If A is half of B why can't I conclude that B is two times A?
Suppose you known that, on average, 50% of the trucks that start out in a military campaign are fully operational at the end. Then you would be correct in deducing that, if you start with 100 trucks you will end up, on average, with 50 that are fully operational. But, what if you know that you ended a campaign with 50 operational trucks. Then is it correct to assume that, on average, you started with 100? This was a simplified version of a real problem that one of Agena's clients had to tackle and the answer (surprisingly to them) was NO. This has everything to do with the way we reason with prior assumptions (this reasoning lies at the heart of the so-called Bayesian approach to probability). [Click here for the full article, which is one of a series looking at probability puzzles and fallacies. You can see more here. ]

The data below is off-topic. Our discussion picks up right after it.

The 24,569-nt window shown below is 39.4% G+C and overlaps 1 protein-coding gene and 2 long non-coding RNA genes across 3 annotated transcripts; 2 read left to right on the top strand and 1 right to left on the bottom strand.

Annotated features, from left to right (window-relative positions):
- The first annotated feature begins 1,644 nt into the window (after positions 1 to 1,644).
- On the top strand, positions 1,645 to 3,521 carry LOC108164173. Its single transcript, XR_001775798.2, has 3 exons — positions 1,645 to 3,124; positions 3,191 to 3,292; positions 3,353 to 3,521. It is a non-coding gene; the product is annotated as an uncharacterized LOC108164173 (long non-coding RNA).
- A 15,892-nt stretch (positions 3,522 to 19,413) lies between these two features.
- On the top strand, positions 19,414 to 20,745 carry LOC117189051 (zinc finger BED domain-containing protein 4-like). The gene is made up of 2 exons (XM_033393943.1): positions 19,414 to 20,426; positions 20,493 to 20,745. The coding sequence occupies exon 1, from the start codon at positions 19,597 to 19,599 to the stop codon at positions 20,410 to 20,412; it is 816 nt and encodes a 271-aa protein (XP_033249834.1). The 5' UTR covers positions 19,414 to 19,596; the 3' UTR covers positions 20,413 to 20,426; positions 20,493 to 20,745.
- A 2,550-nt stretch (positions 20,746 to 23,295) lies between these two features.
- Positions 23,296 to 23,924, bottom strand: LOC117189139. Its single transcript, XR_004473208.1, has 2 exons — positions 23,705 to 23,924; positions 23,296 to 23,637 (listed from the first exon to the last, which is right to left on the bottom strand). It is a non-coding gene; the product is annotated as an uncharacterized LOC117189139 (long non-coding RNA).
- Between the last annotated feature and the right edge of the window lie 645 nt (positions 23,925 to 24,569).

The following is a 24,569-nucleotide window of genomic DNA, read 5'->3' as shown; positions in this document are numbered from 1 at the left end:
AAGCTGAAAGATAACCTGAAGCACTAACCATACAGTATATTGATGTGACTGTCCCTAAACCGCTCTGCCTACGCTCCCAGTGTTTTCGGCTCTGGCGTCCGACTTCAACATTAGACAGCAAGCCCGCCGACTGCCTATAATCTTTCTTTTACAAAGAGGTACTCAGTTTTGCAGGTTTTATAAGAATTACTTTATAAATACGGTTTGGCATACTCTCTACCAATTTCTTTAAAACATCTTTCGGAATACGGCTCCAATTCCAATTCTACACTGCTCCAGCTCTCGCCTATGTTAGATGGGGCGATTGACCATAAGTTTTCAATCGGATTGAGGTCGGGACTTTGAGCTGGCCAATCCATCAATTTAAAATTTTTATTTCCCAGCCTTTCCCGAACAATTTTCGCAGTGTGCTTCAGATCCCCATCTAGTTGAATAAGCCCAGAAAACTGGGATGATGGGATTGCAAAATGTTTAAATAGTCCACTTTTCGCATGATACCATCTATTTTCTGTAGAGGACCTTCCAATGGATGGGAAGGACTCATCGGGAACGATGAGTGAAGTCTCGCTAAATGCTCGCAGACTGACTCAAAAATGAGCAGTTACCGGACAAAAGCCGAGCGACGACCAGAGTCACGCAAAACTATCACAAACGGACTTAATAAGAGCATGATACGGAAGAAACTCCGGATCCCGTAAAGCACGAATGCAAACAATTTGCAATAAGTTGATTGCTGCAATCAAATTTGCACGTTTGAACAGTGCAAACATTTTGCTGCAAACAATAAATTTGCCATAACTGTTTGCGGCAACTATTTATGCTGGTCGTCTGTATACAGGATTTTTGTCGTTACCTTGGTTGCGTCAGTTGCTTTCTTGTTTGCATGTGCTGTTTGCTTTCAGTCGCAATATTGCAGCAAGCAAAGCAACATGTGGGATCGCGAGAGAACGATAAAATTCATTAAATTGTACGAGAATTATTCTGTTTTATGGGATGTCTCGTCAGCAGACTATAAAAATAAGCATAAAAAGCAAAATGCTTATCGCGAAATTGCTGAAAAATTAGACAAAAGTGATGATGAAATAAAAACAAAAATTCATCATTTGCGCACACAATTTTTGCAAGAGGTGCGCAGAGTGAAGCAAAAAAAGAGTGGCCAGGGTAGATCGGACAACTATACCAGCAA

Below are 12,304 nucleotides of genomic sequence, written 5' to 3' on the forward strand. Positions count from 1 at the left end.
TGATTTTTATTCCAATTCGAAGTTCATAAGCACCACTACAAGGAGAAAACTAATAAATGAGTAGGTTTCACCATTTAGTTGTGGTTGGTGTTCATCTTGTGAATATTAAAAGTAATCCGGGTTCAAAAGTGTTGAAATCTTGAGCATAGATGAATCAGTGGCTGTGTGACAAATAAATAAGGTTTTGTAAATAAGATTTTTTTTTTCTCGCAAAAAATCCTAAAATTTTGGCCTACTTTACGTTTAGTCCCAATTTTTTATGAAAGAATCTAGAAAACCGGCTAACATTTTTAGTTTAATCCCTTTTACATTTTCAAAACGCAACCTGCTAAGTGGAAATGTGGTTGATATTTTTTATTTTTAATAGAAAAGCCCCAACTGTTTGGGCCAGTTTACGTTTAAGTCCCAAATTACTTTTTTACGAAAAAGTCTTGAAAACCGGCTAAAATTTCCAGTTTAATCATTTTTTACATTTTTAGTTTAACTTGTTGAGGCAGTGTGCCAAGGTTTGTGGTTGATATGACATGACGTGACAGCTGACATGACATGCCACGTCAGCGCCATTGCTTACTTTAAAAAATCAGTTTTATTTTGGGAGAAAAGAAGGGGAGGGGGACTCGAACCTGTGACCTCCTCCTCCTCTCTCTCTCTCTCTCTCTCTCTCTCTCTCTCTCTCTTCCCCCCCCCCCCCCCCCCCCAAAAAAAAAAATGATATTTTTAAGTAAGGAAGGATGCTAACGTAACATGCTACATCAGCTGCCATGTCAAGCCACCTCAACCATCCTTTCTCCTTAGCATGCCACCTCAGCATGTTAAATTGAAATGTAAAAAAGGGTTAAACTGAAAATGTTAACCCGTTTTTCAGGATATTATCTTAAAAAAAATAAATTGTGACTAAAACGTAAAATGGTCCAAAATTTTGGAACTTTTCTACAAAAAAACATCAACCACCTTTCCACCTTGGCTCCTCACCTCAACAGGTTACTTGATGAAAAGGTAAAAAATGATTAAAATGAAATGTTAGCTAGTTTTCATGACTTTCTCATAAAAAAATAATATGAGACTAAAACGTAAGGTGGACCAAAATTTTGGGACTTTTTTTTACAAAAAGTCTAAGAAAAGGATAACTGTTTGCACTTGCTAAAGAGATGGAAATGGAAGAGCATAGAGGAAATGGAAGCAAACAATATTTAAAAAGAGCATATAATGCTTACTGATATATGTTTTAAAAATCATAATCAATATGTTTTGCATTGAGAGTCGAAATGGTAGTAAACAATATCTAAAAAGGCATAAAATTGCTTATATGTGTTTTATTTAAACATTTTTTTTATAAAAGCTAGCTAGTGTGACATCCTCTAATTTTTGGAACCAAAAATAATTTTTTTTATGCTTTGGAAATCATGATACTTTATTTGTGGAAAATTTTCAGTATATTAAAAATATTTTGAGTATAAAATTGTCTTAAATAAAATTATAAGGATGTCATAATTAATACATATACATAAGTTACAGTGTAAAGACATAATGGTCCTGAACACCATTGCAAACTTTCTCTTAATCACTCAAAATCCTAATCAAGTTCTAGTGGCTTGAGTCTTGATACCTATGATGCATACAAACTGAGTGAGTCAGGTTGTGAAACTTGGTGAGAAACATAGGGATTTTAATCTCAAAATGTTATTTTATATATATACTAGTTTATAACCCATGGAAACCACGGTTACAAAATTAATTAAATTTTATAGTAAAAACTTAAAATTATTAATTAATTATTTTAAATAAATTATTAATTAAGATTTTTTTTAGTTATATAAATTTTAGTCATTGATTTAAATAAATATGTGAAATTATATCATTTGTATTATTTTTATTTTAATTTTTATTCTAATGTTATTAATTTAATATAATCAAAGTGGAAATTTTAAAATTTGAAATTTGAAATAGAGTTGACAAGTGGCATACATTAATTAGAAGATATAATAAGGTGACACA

Software - a risky business?
What exactly is it that makes software such an inherently risky business, and why are its costs so difficult to judge? The problem has been known about for decades, but the answer has always seemed elusive, at least until now. The Risk Assessment and Decision Analysis research group (RADAR) at Queen Mary, University of London, think they have the answer. [Click here for the full article which was written by Peter Hearty a PhD student at Queen Mary who is funded by EPSRC and an Agena CASE award. This essay won runner-up prize in the EPSRC Essay Competition ]
Using Bayesian Networks to Predict Software Defects and Reliability